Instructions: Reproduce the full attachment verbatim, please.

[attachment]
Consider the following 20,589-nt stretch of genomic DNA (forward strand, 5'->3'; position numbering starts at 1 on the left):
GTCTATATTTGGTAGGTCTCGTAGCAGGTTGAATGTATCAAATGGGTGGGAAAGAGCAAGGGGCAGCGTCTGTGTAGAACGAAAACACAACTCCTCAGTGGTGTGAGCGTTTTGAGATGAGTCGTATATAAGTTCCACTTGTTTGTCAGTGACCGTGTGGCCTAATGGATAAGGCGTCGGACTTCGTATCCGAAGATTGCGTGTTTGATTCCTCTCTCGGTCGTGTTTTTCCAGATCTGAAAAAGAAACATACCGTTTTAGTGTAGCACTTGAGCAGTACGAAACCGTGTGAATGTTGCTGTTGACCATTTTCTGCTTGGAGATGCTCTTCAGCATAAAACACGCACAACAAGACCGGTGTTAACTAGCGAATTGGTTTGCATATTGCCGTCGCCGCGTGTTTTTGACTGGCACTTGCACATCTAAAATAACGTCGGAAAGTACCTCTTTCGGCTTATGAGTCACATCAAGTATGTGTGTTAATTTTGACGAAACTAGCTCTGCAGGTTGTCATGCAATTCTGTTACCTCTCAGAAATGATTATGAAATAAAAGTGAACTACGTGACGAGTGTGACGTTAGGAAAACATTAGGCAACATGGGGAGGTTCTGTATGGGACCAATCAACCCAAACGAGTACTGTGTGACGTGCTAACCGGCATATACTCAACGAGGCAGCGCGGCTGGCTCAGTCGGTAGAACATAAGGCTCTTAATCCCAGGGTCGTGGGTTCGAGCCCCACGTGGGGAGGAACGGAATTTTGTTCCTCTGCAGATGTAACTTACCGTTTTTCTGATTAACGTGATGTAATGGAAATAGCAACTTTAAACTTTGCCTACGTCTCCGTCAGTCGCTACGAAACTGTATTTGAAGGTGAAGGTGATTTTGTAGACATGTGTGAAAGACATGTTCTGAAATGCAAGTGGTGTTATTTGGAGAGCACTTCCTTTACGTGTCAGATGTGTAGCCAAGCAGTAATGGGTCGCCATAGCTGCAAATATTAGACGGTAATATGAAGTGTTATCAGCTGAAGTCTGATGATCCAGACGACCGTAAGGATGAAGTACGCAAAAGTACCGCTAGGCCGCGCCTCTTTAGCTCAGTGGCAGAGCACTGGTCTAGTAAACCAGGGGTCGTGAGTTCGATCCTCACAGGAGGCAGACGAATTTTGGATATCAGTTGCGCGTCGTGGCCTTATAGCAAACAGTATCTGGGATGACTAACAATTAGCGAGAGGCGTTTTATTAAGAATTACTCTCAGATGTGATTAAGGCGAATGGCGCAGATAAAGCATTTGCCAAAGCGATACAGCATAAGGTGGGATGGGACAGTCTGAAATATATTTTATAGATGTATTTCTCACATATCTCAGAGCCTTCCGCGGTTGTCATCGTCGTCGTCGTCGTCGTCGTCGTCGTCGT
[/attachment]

Consider the following 20,589-nt stretch of genomic DNA (forward strand, 5'->3'; position numbering starts at 1 on the left):
GTCTATATTTGGTAGGTCTCGTAGCAGGTTGAATGTATCAAATGGGTGGGAAAGAGCAAGGGGCAGCGTCTGTGTAGAACGAAAACACAACTCCTCAGTGGTGTGAGCGTTTTGAGATGAGTCGTATATAAGTTCCACTTGTTTGTCAGTGACCGTGTGGCCTAATGGATAAGGCGTCGGACTTCGTATCCGAAGATTGCGTGTTTGATTCCTCTCTCGGTCGTGTTTTTCCAGATCTGAAAAAGAAACATACCGTTTTAGTGTAGCACTTGAGCAGTACGAAACCGTGTGAATGTTGCTGTTGACCATTTTCTGCTTGGAGATGCTCTTCAGCATAAAACACGCACAACAAGACCGGTGTTAACTAGCGAATTGGTTTGCATATTGCCGTCGCCGCGTGTTTTTGACTGGCACTTGCACATCTAAAATAACGTCGGAAAGTACCTCTTTCGGCTTATGAGTCACATCAAGTATGTGTGTTAATTTTGACGAAACTAGCTCTGCAGGTTGTCATGCAATTCTGTTACCTCTCAGAAATGATTATGAAATAAAAGTGAACTACGTGACGAGTGTGACGTTAGGAAAACATTAGGCAACATGGGGAGGTTCTGTATGGGACCAATCAACCCAAACGAGTACTGTGTGACGTGCTAACCGGCATATACTCAACGAGGCAGCGCGGCTGGCTCAGTCGGTAGAACATAAGGCTCTTAATCCCAGGGTCGTGGGTTCGAGCCCCACGTGGGGAGGAACGGAATTTTGTTCCTCTGCAGATGTAACTTACCGTTTTTCTGATTAACGTGATGTAATGGAAATAGCAACTTTAAACTTTGCCTACGTCTCCGTCAGTCGCTACGAAACTGTATTTGAAGGTGAAGGTGATTTTGTAGACATGTGTGAAAGACATGTTCTGAAATGCAAGTGGTGTTATTTGGAGAGCACTTCCTTTACGTGTCAGATGTGTAGCCAAGCAGTAATGGGTCGCCATAGCTGCAAATATTAGACGGTAATATGAAGTGTTATCAGCTGAAGTCTGATGATCCAGACGACCGTAAGGATGAAGTACGCAAAAGTACCGCTAGGCCGCGCCTCTTTAGCTCAGTGGCAGAGCACTGGTCTAGTAAACCAGGGGTCGTGAGTTCGATCCTCACAGGAGGCAGACGAATTTTGGATATCAGTTGCGCGTCGTGGCCTTATAGCAAACAGTATCTGGGATGACTAACAATTAGCGAGAGGCGTTTTATTAAGAATTACTCTCAGATGTGATTAAGGCGAATGGCGCAGATAAAGCATTTGCCAAAGCGATACAGCATAAGGTGGGATGGGACAGTCTGAAATATATTTTATAGATGTATTTCTCACATATCTCAGAGCCTTCCGCGGTTGTCATCGTCGTCGTCGTCGTCGTCGTCGTCGTCGT